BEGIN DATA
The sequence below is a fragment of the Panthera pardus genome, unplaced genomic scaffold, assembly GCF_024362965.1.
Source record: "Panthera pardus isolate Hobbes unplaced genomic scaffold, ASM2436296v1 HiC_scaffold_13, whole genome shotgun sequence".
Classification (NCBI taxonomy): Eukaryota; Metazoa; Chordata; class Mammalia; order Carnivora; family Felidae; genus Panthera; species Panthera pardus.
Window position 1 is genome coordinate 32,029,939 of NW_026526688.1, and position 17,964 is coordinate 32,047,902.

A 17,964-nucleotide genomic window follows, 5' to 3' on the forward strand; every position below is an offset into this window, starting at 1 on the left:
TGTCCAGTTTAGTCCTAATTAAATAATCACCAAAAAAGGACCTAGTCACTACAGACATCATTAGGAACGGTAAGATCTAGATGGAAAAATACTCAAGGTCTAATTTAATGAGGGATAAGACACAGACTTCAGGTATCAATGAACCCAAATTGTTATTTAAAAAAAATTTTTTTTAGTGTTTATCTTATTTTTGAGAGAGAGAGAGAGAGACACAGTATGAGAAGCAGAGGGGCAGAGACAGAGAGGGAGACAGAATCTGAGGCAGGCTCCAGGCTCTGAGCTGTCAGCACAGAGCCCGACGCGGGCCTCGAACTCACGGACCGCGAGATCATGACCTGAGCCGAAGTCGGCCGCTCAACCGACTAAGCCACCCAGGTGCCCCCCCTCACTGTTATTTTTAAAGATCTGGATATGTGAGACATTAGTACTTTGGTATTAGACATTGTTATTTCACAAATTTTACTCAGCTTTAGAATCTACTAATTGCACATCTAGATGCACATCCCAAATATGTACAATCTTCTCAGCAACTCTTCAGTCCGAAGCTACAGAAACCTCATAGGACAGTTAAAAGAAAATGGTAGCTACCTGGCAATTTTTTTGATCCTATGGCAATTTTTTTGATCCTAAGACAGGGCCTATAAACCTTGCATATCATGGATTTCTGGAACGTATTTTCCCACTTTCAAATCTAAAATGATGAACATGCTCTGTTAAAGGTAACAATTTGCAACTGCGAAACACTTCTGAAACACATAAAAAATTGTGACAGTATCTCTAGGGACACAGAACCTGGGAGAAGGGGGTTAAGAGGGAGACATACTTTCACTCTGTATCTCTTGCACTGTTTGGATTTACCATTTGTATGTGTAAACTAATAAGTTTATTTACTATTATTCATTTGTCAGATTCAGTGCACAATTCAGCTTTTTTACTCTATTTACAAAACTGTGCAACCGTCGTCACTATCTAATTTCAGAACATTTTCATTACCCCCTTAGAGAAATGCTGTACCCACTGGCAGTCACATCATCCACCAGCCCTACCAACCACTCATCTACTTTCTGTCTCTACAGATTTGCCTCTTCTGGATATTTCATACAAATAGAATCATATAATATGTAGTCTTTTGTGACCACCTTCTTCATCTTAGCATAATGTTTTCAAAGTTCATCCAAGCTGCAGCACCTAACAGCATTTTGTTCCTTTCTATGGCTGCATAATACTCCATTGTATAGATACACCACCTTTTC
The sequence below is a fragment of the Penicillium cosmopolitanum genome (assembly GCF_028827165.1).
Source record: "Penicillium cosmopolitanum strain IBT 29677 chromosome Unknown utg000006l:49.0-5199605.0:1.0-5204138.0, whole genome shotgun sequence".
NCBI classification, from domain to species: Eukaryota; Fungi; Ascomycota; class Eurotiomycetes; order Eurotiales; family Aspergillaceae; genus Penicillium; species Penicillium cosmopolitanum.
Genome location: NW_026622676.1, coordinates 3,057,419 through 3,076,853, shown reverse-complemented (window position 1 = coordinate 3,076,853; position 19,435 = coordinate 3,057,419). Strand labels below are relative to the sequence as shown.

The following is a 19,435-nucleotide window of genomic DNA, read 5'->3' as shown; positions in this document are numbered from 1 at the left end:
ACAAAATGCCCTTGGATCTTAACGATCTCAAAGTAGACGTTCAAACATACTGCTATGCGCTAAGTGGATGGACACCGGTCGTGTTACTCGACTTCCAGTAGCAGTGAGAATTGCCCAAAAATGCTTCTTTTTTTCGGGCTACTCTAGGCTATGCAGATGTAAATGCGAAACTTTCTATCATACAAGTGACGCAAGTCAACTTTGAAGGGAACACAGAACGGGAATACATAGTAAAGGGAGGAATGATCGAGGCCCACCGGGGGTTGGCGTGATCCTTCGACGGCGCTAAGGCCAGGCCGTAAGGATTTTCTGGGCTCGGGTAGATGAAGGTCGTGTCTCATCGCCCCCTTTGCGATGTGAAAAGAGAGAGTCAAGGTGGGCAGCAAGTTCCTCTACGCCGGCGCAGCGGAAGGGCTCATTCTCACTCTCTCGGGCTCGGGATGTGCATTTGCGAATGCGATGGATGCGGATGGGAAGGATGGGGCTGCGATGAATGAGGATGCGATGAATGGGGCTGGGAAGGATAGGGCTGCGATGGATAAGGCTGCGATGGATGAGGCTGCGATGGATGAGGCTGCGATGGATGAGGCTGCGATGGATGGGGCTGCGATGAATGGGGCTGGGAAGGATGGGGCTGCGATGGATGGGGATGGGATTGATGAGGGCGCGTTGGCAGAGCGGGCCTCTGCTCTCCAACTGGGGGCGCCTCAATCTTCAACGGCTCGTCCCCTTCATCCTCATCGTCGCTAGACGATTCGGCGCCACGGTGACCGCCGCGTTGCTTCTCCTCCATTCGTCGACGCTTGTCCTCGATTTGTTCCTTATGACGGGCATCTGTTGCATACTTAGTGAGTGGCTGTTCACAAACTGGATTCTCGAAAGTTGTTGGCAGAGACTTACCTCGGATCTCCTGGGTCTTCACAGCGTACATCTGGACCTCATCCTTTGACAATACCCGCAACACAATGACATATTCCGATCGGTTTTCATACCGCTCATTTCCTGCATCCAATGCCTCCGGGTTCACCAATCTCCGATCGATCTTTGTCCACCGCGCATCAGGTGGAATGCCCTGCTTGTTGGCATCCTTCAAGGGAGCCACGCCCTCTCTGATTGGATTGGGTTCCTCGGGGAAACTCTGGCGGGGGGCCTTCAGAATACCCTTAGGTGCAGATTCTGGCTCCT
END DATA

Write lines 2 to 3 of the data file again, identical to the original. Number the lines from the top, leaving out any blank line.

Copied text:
Source record: "Panthera pardus isolate Hobbes unplaced genomic scaffold, ASM2436296v1 HiC_scaffold_13, whole genome shotgun sequence".
Classification (NCBI taxonomy): Eukaryota; Metazoa; Chordata; class Mammalia; order Carnivora; family Felidae; genus Panthera; species Panthera pardus.